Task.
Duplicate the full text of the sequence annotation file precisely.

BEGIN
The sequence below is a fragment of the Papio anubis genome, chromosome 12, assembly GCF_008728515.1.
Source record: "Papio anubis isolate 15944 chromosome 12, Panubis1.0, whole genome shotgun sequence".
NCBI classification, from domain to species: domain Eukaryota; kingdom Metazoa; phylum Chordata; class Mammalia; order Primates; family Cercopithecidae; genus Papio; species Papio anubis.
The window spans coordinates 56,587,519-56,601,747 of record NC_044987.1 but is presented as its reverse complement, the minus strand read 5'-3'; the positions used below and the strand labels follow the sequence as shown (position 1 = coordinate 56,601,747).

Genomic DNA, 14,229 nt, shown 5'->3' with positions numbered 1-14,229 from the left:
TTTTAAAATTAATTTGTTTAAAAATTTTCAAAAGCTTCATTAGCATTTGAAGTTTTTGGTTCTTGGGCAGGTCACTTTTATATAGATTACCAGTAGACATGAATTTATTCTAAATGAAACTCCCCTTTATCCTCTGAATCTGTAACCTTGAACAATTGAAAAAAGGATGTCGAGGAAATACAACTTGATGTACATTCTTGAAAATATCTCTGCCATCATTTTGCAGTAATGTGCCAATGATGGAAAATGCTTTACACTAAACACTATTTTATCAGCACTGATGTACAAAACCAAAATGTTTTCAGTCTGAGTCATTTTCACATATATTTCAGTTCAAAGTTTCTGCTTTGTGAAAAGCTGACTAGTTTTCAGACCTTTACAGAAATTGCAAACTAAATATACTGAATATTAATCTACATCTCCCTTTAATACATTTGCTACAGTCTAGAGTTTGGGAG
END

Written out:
The sequence below is a fragment of the Papio anubis genome, chromosome 12, assembly GCF_008728515.1.
Source record: "Papio anubis isolate 15944 chromosome 12, Panubis1.0, whole genome shotgun sequence".
NCBI classification, from domain to species: domain Eukaryota; kingdom Metazoa; phylum Chordata; class Mammalia; order Primates; family Cercopithecidae; genus Papio; species Papio anubis.
The window spans coordinates 56,587,519-56,601,747 of record NC_044987.1 but is presented as its reverse complement, the minus strand read 5'-3'; the positions used below and the strand labels follow the sequence as shown (position 1 = coordinate 56,601,747).

Genomic DNA, 14,229 nt, shown 5'->3' with positions numbered 1-14,229 from the left:
TTTTAAAATTAATTTGTTTAAAAATTTTCAAAAGCTTCATTAGCATTTGAAGTTTTTGGTTCTTGGGCAGGTCACTTTTATATAGATTACCAGTAGACATGAATTTATTCTAAATGAAACTCCCCTTTATCCTCTGAATCTGTAACCTTGAACAATTGAAAAAAGGATGTCGAGGAAATACAACTTGATGTACATTCTTGAAAATATCTCTGCCATCATTTTGCAGTAATGTGCCAATGATGGAAAATGCTTTACACTAAACACTATTTTATCAGCACTGATGTACAAAACCAAAATGTTTTCAGTCTGAGTCATTTTCACATATATTTCAGTTCAAAGTTTCTGCTTTGTGAAAAGCTGACTAGTTTTCAGACCTTTACAGAAATTGCAAACTAAATATACTGAATATTAATCTACATCTCCCTTTAATACATTTGCTACAGTCTAGAGTTTGGGAG